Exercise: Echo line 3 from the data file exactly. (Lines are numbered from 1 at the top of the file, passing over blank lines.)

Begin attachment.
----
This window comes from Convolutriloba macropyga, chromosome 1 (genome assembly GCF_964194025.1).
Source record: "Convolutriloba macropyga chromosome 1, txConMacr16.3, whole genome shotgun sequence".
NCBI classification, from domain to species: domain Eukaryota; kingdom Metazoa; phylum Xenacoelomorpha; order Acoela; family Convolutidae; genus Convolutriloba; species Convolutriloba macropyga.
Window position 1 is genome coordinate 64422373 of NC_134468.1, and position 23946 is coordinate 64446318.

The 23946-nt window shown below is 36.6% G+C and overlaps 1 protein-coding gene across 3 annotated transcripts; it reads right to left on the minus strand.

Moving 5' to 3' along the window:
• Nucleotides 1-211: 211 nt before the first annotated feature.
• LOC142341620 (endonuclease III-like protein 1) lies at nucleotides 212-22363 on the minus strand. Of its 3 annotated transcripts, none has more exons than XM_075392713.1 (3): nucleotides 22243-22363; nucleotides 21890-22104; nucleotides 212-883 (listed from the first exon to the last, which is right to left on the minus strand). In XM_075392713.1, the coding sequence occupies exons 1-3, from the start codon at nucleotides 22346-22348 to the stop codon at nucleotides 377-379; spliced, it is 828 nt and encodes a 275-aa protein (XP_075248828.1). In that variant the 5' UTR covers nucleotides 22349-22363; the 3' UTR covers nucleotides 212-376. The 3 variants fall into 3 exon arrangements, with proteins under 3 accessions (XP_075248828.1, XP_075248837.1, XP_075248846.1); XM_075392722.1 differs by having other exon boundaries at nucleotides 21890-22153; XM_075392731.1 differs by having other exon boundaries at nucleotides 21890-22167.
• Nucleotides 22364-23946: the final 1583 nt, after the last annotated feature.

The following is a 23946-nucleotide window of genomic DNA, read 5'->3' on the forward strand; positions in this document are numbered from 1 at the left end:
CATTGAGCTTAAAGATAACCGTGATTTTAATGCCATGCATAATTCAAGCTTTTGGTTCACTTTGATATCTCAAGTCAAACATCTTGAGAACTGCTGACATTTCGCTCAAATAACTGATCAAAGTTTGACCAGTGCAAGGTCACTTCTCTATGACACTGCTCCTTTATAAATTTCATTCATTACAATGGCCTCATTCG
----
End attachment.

NCBI classification, from domain to species: domain Eukaryota; kingdom Metazoa; phylum Xenacoelomorpha; order Acoela; family Convolutidae; genus Convolutriloba; species Convolutriloba macropyga.